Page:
The Trans-Pacific Partnership Trade Talks |'s Blog on Customs Brokerage and News Updates

Canada and the Trans-Pacific Partnership Trade Talks

Intensive negotiations began on Tuesday in Hawaii as trade ministers met from 12 Pacific Rim countries to discuss the Trans-Pacific Partnership. The Trans-Pacific Partnership, or TPP, has been called one of the biggest trade deals of all time. Yet, the effects on Canada and its citizens remain to be seen.

What Is TPP?

Before we discuss how the deal will influence Canadian companies and citizens, an understanding of the deal is needed. The TPP is a deal purposes by Canada, Mexico, the United States, Japan, New Zealand, Australia, Vietnam, Peru, Malaysia, Singapore, Chile, and Brunei. On the whole, the international trade agreement strives to eliminate barriers to trade, like tariffs, among these 12 countries. In doing so, the TPP hopes to facilitate development of production and supply chain efficiencies within the member countries.

Full disclosure of the international trade deal has not been made public, and there is some discourse that the deal could ultimately hurt countries like Canada. Yet, the deal is supposed to be all encompassing. From labor rights to food products to automobiles – the TPP is said to have all aspects of international trade covered among the countries.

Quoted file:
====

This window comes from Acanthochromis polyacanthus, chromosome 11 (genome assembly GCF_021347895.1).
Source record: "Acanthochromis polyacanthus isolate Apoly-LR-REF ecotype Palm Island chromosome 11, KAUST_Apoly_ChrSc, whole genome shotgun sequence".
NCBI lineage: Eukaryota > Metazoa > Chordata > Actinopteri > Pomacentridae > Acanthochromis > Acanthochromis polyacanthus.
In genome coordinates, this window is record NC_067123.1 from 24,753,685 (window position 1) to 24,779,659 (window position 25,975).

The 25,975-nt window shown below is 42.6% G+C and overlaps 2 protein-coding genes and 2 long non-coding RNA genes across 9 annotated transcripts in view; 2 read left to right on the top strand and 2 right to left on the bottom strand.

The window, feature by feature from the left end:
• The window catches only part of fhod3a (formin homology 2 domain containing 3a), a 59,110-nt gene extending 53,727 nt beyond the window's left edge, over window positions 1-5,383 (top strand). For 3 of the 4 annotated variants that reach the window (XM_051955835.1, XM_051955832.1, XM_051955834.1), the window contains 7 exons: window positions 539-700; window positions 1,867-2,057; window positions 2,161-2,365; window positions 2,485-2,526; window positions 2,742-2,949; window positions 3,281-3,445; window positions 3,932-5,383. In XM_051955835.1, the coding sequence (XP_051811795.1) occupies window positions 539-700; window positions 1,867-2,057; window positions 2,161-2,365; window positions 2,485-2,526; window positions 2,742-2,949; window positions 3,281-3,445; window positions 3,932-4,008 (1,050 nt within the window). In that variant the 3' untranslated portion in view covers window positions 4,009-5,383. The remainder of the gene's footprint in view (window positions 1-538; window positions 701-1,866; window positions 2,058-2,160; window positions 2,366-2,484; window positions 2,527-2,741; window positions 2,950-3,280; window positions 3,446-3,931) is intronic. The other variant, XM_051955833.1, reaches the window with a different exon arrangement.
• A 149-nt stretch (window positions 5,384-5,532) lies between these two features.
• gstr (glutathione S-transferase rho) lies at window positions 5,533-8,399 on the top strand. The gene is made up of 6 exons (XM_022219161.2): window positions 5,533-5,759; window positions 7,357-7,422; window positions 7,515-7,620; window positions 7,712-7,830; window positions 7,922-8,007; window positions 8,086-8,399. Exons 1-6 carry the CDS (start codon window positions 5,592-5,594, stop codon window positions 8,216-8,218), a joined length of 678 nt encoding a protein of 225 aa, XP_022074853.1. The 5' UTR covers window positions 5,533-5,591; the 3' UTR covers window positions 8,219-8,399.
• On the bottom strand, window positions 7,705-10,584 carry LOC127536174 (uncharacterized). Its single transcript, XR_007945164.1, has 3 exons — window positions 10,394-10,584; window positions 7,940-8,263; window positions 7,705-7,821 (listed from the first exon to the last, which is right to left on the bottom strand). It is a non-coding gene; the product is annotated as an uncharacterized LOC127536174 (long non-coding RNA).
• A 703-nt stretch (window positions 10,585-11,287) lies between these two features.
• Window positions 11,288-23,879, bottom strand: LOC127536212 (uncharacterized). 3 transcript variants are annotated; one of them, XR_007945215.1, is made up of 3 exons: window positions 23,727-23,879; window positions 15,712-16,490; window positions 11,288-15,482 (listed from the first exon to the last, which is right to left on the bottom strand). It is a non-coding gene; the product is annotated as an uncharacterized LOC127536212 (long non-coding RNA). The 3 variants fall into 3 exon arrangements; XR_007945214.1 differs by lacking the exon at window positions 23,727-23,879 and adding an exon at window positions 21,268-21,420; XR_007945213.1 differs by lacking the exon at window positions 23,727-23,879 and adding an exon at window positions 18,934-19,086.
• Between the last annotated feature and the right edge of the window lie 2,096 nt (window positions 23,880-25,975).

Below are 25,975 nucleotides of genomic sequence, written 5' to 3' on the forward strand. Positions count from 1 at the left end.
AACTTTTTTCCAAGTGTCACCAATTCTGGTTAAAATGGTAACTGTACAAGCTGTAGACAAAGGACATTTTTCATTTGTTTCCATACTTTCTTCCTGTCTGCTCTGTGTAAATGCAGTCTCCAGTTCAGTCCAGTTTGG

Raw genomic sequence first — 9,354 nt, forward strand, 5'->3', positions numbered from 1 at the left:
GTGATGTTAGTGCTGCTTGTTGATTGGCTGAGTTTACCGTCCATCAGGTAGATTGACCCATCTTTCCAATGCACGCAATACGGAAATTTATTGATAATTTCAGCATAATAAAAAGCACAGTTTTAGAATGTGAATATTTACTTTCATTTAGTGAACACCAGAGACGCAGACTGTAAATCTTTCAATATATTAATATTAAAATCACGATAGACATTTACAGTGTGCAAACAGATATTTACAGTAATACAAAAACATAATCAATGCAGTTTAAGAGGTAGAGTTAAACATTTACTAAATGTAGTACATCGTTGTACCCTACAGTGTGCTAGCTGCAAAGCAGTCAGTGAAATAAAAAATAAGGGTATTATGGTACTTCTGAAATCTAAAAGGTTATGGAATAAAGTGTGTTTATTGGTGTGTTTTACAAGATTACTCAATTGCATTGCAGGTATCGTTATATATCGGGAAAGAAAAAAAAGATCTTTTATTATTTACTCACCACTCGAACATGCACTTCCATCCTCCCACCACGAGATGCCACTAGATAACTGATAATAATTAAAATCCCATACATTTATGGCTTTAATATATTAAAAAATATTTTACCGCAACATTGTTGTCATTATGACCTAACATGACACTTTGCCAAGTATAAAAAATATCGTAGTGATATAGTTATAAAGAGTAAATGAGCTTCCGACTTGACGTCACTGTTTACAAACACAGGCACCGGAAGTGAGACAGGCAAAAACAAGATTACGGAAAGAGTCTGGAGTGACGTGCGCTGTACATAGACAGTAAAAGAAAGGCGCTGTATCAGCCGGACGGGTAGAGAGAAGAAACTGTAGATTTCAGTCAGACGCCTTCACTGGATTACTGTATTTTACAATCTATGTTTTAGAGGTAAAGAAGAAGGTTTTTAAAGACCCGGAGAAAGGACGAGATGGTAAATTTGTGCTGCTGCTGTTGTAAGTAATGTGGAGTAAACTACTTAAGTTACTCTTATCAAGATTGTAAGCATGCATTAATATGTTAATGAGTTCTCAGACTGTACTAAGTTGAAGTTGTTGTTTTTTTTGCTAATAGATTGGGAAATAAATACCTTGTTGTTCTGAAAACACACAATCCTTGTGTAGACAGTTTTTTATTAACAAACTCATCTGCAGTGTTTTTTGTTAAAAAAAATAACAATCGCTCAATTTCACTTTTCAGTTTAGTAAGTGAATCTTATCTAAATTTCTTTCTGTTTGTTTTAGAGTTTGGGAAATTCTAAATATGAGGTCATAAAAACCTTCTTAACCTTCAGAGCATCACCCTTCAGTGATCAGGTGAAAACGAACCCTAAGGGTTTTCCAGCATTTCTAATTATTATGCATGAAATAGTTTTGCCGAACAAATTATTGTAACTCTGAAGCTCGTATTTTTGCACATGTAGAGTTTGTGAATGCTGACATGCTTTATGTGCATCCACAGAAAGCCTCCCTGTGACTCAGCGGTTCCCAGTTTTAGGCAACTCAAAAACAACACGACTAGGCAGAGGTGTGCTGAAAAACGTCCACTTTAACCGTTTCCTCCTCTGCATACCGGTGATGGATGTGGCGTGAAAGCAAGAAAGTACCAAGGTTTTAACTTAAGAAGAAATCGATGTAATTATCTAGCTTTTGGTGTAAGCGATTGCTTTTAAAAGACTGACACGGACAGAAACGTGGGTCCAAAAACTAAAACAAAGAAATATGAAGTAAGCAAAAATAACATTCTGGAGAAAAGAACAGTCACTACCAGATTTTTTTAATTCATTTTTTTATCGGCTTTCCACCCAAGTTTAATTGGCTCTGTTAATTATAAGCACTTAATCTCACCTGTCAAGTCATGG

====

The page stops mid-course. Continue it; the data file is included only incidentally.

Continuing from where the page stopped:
How Will It Affect Canada?

The deal will have a large impact on Canadian consumers and companies alike. Many, like Canada’s Minister of International Trade, Ed Fast, believe the deal will be incredibly positive for Canada. The TPP gives Canadians access to one of the most important trade regions in the modern world, the Asia-Pacific region. The deal should give Canadian exporters easy access to a huge group of countries, creating a net positive for Canada.

As exports mean growth and more jobs, Canada can only benefit from the deal. And the exporting companies are not the only benefactors. Canadian consumers should see better prices on a number of goods. The TPP opens up trade markets and will create more inter-industry competitions. As consumers should see a greater selection of products to choose from, most analysts believe prices will fall.

Good or Bad?

The TPP is yet to be finalized. So it’s hard to speculate whether or not the deal will be a positive or a negative for Canada over the long haul. As the deal reaches completion, many culturally sensitive and political matters have come into play. Trade ministers from all countries are working diligently to combat any last minute political issues that come up.

The fact of the matter is that Canada may not be able to afford to not be part of the deal, whether it is good or bad for the country, companies, and consumers. Still, the talk about TPP is not over in Canada. As the federal elections are looming, every party will be forced to take a stand on the TPP. And this may ultimately determine if Canada and the Trans-Pacific Partnership become partners down the road.